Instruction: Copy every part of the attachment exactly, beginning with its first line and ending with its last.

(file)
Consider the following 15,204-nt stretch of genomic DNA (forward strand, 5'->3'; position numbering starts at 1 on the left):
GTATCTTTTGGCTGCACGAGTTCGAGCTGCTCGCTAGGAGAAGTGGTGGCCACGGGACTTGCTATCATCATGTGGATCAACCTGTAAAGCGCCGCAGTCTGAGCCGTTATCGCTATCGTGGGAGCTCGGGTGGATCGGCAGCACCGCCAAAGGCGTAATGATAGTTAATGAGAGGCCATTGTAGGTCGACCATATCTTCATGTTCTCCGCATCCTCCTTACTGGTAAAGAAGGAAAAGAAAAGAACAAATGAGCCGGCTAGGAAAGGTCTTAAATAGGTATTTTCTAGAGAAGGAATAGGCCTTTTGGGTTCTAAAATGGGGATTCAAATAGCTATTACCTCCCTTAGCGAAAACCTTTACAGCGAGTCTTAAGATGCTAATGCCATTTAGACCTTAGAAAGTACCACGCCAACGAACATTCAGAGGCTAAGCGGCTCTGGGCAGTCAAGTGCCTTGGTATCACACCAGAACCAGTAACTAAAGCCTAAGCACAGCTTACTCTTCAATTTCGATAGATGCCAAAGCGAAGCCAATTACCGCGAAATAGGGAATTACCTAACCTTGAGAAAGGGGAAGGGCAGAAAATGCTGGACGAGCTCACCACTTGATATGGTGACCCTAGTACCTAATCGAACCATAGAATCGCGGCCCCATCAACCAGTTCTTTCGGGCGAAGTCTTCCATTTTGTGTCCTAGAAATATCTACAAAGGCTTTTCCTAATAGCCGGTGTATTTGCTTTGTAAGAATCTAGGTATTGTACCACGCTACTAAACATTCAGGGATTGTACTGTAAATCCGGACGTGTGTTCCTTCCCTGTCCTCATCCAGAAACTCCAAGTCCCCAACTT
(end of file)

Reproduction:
Consider the following 15,204-nt stretch of genomic DNA (forward strand, 5'->3'; position numbering starts at 1 on the left):
GTATCTTTTGGCTGCACGAGTTCGAGCTGCTCGCTAGGAGAAGTGGTGGCCACGGGACTTGCTATCATCATGTGGATCAACCTGTAAAGCGCCGCAGTCTGAGCCGTTATCGCTATCGTGGGAGCTCGGGTGGATCGGCAGCACCGCCAAAGGCGTAATGATAGTTAATGAGAGGCCATTGTAGGTCGACCATATCTTCATGTTCTCCGCATCCTCCTTACTGGTAAAGAAGGAAAAGAAAAGAACAAATGAGCCGGCTAGGAAAGGTCTTAAATAGGTATTTTCTAGAGAAGGAATAGGCCTTTTGGGTTCTAAAATGGGGATTCAAATAGCTATTACCTCCCTTAGCGAAAACCTTTACAGCGAGTCTTAAGATGCTAATGCCATTTAGACCTTAGAAAGTACCACGCCAACGAACATTCAGAGGCTAAGCGGCTCTGGGCAGTCAAGTGCCTTGGTATCACACCAGAACCAGTAACTAAAGCCTAAGCACAGCTTACTCTTCAATTTCGATAGATGCCAAAGCGAAGCCAATTACCGCGAAATAGGGAATTACCTAACCTTGAGAAAGGGGAAGGGCAGAAAATGCTGGACGAGCTCACCACTTGATATGGTGACCCTAGTACCTAATCGAACCATAGAATCGCGGCCCCATCAACCAGTTCTTTCGGGCGAAGTCTTCCATTTTGTGTCCTAGAAATATCTACAAAGGCTTTTCCTAATAGCCGGTGTATTTGCTTTGTAAGAATCTAGGTATTGTACCACGCTACTAAACATTCAGGGATTGTACTGTAAATCCGGACGTGTGTTCCTTCCCTGTCCTCATCCAGAAACTCCAAGTCCCCAACTT